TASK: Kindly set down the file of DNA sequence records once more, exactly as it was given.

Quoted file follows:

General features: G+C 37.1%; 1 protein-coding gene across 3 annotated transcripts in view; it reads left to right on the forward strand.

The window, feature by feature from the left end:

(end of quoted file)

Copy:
General features: G+C 37.1%; 1 protein-coding gene across 3 annotated transcripts in view; it reads left to right on the forward strand.

The window, feature by feature from the left end: